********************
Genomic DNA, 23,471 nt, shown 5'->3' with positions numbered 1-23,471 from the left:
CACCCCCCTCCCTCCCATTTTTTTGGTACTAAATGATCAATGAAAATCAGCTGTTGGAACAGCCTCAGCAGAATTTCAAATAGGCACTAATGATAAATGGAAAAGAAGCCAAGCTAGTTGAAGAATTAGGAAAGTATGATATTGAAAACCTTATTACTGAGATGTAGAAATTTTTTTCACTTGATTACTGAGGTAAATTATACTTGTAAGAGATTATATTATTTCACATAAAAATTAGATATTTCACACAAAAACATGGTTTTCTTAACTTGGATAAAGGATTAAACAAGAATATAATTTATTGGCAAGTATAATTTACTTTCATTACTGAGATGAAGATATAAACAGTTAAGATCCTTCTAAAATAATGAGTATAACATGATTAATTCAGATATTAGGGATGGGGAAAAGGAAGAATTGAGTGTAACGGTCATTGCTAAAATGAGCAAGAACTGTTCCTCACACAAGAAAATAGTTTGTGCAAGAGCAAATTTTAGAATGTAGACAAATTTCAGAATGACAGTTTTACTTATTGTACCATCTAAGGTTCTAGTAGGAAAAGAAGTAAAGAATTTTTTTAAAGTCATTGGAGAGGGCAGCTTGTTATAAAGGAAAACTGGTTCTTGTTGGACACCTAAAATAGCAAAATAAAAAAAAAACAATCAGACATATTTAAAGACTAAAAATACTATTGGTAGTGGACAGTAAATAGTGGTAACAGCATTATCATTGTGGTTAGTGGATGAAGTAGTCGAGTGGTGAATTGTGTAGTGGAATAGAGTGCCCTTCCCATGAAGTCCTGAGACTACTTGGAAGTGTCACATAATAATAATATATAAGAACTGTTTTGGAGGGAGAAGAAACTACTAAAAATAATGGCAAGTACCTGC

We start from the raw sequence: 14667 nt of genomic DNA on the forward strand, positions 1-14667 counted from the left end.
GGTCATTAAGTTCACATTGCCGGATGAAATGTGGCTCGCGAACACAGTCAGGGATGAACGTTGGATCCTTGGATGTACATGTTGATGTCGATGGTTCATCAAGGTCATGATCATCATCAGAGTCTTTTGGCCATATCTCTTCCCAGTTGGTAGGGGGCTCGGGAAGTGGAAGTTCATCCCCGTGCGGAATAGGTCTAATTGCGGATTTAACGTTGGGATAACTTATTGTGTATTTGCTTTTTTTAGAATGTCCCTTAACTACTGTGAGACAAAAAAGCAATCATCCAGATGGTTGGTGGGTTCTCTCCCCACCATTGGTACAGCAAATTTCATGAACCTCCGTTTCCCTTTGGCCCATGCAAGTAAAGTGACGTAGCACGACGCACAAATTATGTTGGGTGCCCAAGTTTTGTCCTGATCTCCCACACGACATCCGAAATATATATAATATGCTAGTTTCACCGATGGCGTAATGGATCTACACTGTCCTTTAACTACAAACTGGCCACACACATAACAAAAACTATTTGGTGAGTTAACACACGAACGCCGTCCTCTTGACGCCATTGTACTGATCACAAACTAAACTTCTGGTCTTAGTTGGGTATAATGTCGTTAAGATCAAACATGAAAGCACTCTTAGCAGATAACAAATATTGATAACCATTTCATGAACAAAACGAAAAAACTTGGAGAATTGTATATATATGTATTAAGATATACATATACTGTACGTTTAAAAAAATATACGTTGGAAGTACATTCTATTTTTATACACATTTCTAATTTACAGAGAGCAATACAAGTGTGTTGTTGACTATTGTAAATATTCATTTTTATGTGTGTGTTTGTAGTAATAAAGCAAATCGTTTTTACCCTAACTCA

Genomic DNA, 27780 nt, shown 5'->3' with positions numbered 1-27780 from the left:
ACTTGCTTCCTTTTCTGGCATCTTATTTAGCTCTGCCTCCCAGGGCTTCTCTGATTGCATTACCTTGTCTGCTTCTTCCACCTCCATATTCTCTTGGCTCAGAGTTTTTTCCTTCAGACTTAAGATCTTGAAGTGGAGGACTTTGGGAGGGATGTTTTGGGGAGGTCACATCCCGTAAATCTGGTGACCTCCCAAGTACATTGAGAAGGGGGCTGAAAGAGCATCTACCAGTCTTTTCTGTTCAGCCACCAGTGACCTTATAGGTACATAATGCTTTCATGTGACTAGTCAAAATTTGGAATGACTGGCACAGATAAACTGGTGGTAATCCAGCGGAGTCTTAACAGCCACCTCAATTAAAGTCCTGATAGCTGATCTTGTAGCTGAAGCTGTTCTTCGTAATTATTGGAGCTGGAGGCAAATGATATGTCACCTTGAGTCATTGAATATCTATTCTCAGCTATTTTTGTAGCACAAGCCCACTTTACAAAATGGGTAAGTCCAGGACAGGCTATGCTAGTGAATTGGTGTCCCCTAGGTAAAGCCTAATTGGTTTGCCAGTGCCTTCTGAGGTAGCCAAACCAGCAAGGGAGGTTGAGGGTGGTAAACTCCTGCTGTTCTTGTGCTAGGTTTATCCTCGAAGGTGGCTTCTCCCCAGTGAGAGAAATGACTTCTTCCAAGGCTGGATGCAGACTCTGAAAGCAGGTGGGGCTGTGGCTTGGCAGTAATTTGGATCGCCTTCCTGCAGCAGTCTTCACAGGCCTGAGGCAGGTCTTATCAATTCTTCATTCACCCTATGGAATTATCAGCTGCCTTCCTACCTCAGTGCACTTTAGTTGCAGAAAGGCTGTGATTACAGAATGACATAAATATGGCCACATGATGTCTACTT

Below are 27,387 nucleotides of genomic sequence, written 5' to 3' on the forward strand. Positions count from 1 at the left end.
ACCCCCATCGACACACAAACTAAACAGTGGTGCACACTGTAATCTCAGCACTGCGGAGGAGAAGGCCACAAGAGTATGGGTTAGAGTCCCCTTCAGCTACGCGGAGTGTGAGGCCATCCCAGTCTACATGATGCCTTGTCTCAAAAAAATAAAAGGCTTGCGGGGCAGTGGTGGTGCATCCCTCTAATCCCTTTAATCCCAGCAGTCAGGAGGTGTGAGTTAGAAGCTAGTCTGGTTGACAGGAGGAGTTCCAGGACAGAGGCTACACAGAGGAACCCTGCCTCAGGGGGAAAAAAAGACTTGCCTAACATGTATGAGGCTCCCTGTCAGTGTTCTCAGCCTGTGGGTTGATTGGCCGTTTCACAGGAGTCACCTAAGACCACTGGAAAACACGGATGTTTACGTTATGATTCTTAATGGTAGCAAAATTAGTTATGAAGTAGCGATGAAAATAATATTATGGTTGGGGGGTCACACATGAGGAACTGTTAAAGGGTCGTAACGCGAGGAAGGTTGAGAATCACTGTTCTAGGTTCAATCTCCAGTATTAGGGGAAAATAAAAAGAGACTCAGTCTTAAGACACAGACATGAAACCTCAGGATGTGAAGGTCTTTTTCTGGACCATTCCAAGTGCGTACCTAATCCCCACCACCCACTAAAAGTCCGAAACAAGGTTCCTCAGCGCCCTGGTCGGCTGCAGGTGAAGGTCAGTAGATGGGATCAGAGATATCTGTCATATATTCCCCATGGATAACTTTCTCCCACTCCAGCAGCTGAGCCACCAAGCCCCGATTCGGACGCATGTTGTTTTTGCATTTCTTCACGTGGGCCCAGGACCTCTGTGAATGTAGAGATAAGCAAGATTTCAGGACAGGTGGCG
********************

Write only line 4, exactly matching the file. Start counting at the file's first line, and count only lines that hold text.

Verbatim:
GGTCATTAAGTTCACATTGCCGGATGAAATGTGGCTCGCGAACACAGTCAGGGATGAACGTTGGATCCTTGGATGTACATGTTGATGTCGATGGTTCATCAAGGTCATGATCATCATCAGAGTCTTTTGGCCATATCTCTTCCCAGTTGGTAGGGGGCTCGGGAAGTGGAAGTTCATCCCCGTGCGGAATAGGTCTAATTGCGGATTTAACGTTGGGATAACTTATTGTGTATTTGCTTTTTTTAGAATGTCCCTTAACTACTGTGAGACAAAAAAGCAATCATCCAGATGGTTGGTGGGTTCTCTCCCCACCATTGGTACAGCAAATTTCATGAACCTCCGTTTCCCTTTGGCCCATGCAAGTAAAGTGACGTAGCACGACGCACAAATTATGTTGGGTGCCCAAGTTTTGTCCTGATCTCCCACACGACATCCGAAATATATATAATATGCTAGTTTCACCGATGGCGTAATGGATCTACACTGTCCTTTAACTACAAACTGGCCACACACATAACAAAAACTATTTGGTGAGTTAACACACGAACGCCGTCCTCTTGACGCCATTGTACTGATCACAAACTAAACTTCTGGTCTTAGTTGGGTATAATGTCGTTAAGATCAAACATGAAAGCACTCTTAGCAGATAACAAATATTGATAACCATTTCATGAACAAAACGAAAAAACTTGGAGAATTGTATATATATGTATTAAGATATACATATACTGTACGTTTAAAAAAATATACGTTGGAAGTACATTCTATTTTTATACACATTTCTAATTTACAGAGAGCAATACAAGTGTGTTGTTGACTATTGTAAATATTCATTTTTATGTGTGTGTTTGTAGTAATAAAGCAAATCGTTTTTACCCTAACTCA